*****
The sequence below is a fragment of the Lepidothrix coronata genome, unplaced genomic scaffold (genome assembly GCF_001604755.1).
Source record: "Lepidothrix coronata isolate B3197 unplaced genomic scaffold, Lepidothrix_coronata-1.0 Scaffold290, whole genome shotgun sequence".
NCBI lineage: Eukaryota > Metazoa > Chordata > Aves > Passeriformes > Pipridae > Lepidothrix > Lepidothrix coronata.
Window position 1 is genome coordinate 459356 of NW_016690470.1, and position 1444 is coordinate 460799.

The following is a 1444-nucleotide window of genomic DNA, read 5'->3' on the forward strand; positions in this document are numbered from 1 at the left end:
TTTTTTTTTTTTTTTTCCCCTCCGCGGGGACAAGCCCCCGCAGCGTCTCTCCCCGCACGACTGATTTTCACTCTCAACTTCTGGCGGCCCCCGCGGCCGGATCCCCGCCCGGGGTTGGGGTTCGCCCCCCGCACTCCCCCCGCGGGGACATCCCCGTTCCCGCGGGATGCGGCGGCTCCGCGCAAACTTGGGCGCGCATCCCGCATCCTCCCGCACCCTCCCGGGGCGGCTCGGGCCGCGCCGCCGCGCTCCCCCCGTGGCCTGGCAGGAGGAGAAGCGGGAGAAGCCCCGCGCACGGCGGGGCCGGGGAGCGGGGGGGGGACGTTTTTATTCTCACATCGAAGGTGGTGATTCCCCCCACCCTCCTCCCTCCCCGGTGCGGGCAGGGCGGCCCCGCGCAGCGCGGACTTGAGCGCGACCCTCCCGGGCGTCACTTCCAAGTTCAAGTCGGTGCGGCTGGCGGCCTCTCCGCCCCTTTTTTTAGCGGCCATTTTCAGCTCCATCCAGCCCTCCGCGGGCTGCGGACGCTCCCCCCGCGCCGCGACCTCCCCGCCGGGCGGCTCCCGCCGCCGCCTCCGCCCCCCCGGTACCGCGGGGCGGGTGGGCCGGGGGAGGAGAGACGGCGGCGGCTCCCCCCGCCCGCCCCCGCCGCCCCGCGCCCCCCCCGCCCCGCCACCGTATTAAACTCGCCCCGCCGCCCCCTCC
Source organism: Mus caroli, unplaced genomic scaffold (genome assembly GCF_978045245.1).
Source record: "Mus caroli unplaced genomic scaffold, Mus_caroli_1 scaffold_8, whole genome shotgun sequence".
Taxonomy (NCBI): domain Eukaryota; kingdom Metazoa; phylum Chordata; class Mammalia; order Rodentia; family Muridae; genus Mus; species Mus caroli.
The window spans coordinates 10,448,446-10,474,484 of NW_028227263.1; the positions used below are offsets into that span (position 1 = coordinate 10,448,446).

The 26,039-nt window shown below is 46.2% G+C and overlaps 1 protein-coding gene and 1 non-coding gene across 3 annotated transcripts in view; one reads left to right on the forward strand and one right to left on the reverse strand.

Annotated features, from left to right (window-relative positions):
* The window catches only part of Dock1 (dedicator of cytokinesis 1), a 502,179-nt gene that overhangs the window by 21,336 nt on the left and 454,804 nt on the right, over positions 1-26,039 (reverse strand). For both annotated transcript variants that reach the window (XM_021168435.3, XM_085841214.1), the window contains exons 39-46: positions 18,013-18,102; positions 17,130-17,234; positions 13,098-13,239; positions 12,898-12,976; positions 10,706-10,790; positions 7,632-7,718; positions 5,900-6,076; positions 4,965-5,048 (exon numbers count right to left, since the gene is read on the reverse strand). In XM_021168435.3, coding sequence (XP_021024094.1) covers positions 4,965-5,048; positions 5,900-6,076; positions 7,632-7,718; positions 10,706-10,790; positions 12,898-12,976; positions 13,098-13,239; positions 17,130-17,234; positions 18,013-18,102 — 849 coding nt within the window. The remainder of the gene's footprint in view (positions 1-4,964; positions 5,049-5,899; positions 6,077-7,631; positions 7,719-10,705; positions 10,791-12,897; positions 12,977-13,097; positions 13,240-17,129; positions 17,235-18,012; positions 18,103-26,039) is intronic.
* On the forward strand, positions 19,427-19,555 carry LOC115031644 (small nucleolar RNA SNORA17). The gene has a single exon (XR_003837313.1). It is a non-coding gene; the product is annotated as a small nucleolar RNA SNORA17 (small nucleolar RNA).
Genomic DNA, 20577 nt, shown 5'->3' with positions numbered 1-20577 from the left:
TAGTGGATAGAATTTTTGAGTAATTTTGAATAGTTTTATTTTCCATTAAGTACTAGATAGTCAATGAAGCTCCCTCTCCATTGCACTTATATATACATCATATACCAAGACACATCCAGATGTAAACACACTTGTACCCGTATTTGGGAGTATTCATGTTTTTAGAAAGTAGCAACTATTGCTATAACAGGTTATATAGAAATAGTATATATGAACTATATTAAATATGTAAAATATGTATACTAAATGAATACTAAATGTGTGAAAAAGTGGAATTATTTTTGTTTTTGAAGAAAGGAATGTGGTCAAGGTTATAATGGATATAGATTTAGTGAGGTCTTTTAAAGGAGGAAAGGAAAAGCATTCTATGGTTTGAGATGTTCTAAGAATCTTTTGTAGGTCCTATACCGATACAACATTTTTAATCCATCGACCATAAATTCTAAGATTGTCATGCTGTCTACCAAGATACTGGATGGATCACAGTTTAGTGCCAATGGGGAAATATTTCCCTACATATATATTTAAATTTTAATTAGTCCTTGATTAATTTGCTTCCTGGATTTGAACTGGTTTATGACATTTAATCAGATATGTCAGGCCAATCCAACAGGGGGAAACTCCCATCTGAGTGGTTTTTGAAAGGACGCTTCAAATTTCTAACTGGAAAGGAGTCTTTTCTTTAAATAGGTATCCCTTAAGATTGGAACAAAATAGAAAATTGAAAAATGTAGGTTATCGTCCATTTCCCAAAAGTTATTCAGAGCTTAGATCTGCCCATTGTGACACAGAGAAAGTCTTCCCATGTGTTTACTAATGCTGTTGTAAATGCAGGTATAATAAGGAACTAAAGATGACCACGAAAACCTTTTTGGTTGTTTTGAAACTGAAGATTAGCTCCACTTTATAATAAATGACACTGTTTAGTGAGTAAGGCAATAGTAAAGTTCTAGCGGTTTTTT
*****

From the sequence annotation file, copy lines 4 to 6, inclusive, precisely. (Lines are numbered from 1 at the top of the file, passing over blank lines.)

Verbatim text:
Window position 1 is genome coordinate 459356 of NW_016690470.1, and position 1444 is coordinate 460799.

The following is a 1444-nucleotide window of genomic DNA, read 5'->3' on the forward strand; positions in this document are numbered from 1 at the left end:
TTTTTTTTTTTTTTTTCCCCTCCGCGGGGACAAGCCCCCGCAGCGTCTCTCCCCGCACGACTGATTTTCACTCTCAACTTCTGGCGGCCCCCGCGGCCGGATCCCCGCCCGGGGTTGGGGTTCGCCCCCCGCACTCCCCCCGCGGGGACATCCCCGTTCCCGCGGGATGCGGCGGCTCCGCGCAAACTTGGGCGCGCATCCCGCATCCTCCCGCACCCTCCCGGGGCGGCTCGGGCCGCGCCGCCGCGCTCCCCCCGTGGCCTGGCAGGAGGAGAAGCGGGAGAAGCCCCGCGCACGGCGGGGCCGGGGAGCGGGGGGGGGACGTTTTTATTCTCACATCGAAGGTGGTGATTCCCCCCACCCTCCTCCCTCCCCGGTGCGGGCAGGGCGGCCCCGCGCAGCGCGGACTTGAGCGCGACCCTCCCGGGCGTCACTTCCAAGTTCAAGTCGGTGCGGCTGGCGGCCTCTCCGCCCCTTTTTTTAGCGGCCATTTTCAGCTCCATCCAGCCCTCCGCGGGCTGCGGACGCTCCCCCCGCGCCGCGACCTCCCCGCCGGGCGGCTCCCGCCGCCGCCTCCGCCCCCCCGGTACCGCGGGGCGGGTGGGCCGGGGGAGGAGAGACGGCGGCGGCTCCCCCCGCCCGCCCCCGCCGCCCCGCGCCCCCCCCGCCCCGCCACCGTATTAAACTCGCCCCGCCGCCCCCTCC